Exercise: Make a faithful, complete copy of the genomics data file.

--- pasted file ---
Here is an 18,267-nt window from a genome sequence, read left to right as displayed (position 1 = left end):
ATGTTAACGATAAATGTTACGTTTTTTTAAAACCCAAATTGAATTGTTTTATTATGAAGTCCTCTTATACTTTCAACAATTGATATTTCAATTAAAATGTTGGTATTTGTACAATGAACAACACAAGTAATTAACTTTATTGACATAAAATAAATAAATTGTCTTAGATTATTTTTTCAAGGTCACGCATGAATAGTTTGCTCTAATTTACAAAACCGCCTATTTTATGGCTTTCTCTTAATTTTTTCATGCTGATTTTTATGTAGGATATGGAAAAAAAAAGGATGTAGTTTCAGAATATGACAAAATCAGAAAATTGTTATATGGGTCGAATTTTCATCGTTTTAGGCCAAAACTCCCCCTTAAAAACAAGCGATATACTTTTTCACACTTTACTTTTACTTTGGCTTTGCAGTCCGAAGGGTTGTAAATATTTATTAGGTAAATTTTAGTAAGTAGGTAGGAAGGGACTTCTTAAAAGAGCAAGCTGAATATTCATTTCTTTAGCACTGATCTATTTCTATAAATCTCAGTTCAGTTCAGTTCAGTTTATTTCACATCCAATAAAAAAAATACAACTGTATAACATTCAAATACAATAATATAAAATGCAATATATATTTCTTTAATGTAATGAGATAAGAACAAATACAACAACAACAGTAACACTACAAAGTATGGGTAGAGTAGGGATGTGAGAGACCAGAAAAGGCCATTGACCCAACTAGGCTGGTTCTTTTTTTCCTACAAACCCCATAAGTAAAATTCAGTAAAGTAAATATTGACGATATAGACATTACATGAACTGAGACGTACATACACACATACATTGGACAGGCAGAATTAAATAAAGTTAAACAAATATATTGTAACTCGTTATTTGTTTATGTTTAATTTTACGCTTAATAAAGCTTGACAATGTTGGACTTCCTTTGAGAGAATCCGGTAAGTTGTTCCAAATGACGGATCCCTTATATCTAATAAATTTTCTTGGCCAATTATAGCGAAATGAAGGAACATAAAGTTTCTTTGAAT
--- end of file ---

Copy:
Here is an 18,267-nt window from a genome sequence, read left to right as displayed (position 1 = left end):
ATGTTAACGATAAATGTTACGTTTTTTTAAAACCCAAATTGAATTGTTTTATTATGAAGTCCTCTTATACTTTCAACAATTGATATTTCAATTAAAATGTTGGTATTTGTACAATGAACAACACAAGTAATTAACTTTATTGACATAAAATAAATAAATTGTCTTAGATTATTTTTTCAAGGTCACGCATGAATAGTTTGCTCTAATTTACAAAACCGCCTATTTTATGGCTTTCTCTTAATTTTTTCATGCTGATTTTTATGTAGGATATGGAAAAAAAAAGGATGTAGTTTCAGAATATGACAAAATCAGAAAATTGTTATATGGGTCGAATTTTCATCGTTTTAGGCCAAAACTCCCCCTTAAAAACAAGCGATATACTTTTTCACACTTTACTTTTACTTTGGCTTTGCAGTCCGAAGGGTTGTAAATATTTATTAGGTAAATTTTAGTAAGTAGGTAGGAAGGGACTTCTTAAAAGAGCAAGCTGAATATTCATTTCTTTAGCACTGATCTATTTCTATAAATCTCAGTTCAGTTCAGTTCAGTTTATTTCACATCCAATAAAAAAAATACAACTGTATAACATTCAAATACAATAATATAAAATGCAATATATATTTCTTTAATGTAATGAGATAAGAACAAATACAACAACAACAGTAACACTACAAAGTATGGGTAGAGTAGGGATGTGAGAGACCAGAAAAGGCCATTGACCCAACTAGGCTGGTTCTTTTTTTCCTACAAACCCCATAAGTAAAATTCAGTAAAGTAAATATTGACGATATAGACATTACATGAACTGAGACGTACATACACACATACATTGGACAGGCAGAATTAAATAAAGTTAAACAAATATATTGTAACTCGTTATTTGTTTATGTTTAATTTTACGCTTAATAAAGCTTGACAATGTTGGACTTCCTTTGAGAGAATCCGGTAAGTTGTTCCAAATGACGGATCCCTTATATCTAATAAATTTTCTTGGCCAATTATAGCGAAATGAAGGAACATAAAGTTTCTTTGAAT